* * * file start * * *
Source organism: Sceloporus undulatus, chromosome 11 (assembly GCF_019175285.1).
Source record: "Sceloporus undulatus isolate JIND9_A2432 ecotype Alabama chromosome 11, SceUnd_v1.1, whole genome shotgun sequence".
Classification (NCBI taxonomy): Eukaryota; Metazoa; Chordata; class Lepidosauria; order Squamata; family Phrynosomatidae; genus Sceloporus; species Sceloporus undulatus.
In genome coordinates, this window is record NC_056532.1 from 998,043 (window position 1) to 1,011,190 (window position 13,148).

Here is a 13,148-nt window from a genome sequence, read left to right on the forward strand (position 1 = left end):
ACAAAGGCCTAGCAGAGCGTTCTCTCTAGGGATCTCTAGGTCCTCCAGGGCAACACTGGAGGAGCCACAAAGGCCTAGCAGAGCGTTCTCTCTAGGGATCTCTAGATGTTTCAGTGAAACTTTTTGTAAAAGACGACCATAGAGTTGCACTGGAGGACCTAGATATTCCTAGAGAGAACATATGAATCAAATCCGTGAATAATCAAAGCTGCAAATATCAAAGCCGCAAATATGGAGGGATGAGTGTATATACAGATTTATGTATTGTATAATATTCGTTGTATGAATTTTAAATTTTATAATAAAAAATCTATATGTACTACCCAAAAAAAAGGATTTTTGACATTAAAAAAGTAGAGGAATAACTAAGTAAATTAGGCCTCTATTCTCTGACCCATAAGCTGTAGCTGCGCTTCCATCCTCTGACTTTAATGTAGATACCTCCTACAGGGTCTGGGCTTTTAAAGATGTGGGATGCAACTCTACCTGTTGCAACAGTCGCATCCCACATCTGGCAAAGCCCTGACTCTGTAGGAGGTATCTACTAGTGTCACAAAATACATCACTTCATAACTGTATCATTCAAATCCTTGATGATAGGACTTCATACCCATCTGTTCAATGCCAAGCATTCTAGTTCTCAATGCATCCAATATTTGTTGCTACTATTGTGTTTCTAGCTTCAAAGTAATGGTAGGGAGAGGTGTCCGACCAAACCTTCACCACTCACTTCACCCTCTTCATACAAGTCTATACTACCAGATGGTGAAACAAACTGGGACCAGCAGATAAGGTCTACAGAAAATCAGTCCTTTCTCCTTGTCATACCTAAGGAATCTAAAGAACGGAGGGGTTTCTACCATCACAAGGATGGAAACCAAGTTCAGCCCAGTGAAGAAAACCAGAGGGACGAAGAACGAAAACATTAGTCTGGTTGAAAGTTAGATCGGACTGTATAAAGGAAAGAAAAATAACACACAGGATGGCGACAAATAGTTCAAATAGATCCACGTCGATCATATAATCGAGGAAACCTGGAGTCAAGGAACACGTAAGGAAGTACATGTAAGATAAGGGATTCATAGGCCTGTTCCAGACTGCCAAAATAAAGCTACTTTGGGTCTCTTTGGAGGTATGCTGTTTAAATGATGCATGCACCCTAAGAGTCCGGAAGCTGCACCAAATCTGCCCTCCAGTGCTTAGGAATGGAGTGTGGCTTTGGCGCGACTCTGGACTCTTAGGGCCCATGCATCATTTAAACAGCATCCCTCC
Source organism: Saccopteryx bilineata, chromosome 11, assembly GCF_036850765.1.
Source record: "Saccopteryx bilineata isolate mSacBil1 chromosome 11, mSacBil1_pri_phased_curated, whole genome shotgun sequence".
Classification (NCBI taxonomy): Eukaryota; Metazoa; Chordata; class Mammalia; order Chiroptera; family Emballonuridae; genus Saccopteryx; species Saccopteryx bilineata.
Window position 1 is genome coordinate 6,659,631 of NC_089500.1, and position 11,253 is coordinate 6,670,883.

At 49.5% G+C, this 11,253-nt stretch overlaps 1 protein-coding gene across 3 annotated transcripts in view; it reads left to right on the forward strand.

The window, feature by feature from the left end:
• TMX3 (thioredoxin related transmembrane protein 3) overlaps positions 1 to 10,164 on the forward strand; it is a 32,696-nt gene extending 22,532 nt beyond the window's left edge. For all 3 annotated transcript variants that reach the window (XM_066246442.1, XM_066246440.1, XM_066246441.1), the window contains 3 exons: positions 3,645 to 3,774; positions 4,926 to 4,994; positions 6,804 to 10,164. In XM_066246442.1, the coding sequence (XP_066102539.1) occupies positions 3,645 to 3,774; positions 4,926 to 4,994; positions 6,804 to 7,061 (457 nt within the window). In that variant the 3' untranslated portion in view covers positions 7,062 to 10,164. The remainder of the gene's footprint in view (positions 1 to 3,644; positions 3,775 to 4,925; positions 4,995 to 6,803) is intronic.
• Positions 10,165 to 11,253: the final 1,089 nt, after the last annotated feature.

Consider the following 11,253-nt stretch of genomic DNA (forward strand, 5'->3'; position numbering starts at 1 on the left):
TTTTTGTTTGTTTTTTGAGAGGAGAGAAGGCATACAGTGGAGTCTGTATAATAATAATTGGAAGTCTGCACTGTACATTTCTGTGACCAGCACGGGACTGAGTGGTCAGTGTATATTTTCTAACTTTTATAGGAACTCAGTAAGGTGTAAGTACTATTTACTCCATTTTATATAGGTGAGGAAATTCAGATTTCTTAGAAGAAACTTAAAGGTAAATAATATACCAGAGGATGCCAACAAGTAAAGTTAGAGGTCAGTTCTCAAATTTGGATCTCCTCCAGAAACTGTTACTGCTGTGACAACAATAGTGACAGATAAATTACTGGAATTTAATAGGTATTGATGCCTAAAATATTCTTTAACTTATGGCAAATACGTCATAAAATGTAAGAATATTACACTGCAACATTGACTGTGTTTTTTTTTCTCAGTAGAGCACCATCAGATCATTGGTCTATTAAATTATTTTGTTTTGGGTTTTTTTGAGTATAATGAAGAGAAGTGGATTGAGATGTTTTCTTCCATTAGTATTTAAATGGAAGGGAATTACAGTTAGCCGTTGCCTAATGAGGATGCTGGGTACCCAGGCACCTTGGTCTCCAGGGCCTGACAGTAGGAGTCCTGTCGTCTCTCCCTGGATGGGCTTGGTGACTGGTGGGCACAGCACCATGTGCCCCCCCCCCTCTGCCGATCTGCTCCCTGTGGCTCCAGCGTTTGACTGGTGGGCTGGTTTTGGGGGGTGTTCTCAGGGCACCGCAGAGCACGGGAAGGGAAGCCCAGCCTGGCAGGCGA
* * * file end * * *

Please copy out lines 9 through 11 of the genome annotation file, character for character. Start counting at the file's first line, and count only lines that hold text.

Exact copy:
Classification (NCBI taxonomy): Eukaryota; Metazoa; Chordata; class Mammalia; order Chiroptera; family Emballonuridae; genus Saccopteryx; species Saccopteryx bilineata.
Window position 1 is genome coordinate 6,659,631 of NC_089500.1, and position 11,253 is coordinate 6,670,883.

At 49.5% G+C, this 11,253-nt stretch overlaps 1 protein-coding gene across 3 annotated transcripts in view; it reads left to right on the forward strand.